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Aquifer collapse creating a new canyon

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posted on Aug, 18 2015 @ 06:58 PM
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More or less it's something random that's been bugging me in my thoughts. Can't really say it's a prediction as I have no timeframe for it nor good reason for thinking of it. (Might not ever happen in my own lifetime.) But basically the idea that there will be some seizmic event associated with the top of a fairly large aquifer collapsing. (Likely after being heavily drained and depleted, no hydraulic pressure to help support the rock and it crumbles out.) The remaining water in the bottom of the aquifer will get pushed out in quite a dramatic fashion when all that earth caves in on it, so after it all settles down there's going to be a new canyon system carved into the landscape. Geologists might see it as some unique thing to learn from, but it really sucks and will be a disaster for whoever/whatever may be on top of it when it happens.

Would be interesting if anyone else had similar bugging them. Hopefully it's just boredom and nothing ever comes of it.




posted on Aug, 18 2015 @ 08:01 PM
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Well no prophetic dreams to speak of but this has been a concern of mine for some time. Draining aquifers to feed megalopolises is highly unsustainable and creates giant pockets of air deep below the surface. Why wouldn't these collapse at some point?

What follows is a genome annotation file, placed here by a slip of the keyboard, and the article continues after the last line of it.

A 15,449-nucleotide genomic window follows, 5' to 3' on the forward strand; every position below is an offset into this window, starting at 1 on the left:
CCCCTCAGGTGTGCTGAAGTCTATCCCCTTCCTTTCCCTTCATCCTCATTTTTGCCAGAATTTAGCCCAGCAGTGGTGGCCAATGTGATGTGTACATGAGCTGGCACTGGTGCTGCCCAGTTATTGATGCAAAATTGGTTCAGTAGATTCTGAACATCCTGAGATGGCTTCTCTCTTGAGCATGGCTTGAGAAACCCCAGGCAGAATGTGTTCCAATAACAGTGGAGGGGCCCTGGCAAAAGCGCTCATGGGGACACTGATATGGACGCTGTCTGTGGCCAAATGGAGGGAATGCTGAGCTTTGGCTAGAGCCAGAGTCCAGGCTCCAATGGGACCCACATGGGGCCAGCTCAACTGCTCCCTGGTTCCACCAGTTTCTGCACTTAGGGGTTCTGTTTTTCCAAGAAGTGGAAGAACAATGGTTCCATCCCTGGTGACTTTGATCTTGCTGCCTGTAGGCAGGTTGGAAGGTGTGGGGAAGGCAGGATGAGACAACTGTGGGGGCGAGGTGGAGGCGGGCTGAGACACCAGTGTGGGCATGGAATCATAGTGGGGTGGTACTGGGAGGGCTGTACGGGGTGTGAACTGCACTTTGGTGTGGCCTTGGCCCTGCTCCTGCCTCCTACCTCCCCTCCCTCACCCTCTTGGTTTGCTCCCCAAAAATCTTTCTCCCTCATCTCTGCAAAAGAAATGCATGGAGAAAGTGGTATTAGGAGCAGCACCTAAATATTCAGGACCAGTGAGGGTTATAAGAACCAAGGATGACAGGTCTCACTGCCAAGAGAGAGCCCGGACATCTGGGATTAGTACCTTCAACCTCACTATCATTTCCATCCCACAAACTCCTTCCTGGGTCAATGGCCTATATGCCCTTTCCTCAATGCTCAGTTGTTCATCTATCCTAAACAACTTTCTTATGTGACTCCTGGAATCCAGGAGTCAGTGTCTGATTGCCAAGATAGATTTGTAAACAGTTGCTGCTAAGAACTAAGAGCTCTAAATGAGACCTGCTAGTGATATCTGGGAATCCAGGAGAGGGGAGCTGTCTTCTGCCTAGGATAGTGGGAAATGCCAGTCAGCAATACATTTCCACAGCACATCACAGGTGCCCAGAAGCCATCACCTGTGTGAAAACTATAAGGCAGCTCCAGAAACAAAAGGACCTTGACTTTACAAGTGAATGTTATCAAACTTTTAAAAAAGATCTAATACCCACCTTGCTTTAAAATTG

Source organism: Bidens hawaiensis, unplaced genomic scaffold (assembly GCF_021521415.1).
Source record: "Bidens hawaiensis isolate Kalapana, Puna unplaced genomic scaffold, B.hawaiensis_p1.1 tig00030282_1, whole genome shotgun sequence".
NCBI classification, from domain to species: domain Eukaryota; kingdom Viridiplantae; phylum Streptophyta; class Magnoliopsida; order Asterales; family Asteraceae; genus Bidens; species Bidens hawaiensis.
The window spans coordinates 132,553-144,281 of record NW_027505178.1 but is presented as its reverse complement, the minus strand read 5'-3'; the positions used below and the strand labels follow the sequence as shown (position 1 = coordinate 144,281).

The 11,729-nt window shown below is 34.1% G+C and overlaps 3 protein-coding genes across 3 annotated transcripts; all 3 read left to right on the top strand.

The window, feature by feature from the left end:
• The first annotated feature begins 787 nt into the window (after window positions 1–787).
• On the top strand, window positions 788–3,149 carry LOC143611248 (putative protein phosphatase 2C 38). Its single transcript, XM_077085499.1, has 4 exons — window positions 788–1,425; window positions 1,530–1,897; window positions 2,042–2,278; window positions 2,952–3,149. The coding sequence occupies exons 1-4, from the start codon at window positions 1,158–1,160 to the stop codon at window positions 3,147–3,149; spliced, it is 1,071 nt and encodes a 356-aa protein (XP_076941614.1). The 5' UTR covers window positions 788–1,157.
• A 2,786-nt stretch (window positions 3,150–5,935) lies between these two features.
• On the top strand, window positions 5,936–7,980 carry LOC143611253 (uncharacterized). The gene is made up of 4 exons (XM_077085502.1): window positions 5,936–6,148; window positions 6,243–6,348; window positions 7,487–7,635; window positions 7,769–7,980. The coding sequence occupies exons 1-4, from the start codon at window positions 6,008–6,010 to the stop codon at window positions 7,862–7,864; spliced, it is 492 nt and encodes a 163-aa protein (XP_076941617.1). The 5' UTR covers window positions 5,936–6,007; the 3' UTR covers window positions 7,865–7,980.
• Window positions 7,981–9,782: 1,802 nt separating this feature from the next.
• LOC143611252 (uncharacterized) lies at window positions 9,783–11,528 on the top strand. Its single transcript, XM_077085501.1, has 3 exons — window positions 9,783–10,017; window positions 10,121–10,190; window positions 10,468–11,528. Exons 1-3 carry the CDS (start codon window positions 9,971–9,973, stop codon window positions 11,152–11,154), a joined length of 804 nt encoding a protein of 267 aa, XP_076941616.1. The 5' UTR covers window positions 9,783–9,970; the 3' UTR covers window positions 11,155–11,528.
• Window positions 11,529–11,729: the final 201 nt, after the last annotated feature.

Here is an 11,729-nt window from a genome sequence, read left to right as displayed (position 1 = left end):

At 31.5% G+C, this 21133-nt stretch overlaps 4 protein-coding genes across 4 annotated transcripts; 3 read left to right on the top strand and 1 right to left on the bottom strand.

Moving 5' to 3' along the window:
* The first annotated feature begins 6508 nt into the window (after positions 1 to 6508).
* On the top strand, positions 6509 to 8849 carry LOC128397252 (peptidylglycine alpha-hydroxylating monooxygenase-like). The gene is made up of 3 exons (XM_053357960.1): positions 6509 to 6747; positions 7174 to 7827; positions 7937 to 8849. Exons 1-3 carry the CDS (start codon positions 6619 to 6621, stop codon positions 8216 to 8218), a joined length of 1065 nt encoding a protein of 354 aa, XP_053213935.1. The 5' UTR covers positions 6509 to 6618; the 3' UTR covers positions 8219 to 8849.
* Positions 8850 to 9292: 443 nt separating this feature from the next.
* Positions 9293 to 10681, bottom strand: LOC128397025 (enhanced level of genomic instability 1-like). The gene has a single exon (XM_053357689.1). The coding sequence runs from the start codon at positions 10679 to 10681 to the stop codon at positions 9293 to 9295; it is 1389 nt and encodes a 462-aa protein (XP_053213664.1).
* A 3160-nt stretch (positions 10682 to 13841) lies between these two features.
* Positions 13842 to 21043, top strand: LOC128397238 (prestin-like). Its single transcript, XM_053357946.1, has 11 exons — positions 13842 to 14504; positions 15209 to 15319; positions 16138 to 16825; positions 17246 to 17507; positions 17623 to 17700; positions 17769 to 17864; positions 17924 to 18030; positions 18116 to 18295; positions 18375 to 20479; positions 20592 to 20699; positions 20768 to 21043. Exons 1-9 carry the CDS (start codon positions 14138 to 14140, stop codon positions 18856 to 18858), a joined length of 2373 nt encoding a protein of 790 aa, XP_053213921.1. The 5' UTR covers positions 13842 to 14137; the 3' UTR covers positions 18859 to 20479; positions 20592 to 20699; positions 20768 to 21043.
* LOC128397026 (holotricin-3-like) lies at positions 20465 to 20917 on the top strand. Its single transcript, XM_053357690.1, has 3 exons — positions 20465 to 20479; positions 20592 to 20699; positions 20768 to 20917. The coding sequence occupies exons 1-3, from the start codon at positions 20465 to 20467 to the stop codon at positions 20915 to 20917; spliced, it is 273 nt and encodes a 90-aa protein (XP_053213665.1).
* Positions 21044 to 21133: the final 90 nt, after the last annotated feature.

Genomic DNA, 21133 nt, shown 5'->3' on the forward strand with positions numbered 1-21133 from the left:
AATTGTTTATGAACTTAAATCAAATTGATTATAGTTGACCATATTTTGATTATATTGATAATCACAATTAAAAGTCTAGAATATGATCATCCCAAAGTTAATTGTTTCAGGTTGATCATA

posted on Aug, 18 2015 @ 09:55 PM
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a reply to: pauljs75

Well, most aquifers aren't solely pockets of water. That's one of the things that makes them usable for tapping. Most large aquifers are mostly sand and gravel by volume. And the water is somewhat filtered my this medium as it flows through it. The hydraulic pressure does indeed play a factor is subsidence, but there's not generally a chance of the water draining to leave just a large empty void.



posted on Aug, 19 2015 @ 11:39 PM
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Got any particular location in mind?



posted on Aug, 20 2015 @ 02:28 AM
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a reply to: pfishy

from what i remember from my college geo class... aqua-fillers take many many years to replenish. many more years than those of a human lifespan. as the water is depleted at a pace that is greater than can be replenished the ground usually begins to sink. take an aquifer as large as the ogallala aquifer, by most accounts we have drained 10% of its total volume, in some place less and in some more. its one of the largest aquifer in the world, we are now draining this aquifer at an accelerated rate. sometimes aquifers are drained so quickly that the ground will sink but not necessarily compress. if a big quake were to hit all that land would probably experience liquid faction.



posted on Aug, 20 2015 @ 06:31 AM
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a reply to: jgarc028

Yes, that's true. But I was just pointing out that the majority of aquifers are not just gigantic caverns full of only water.




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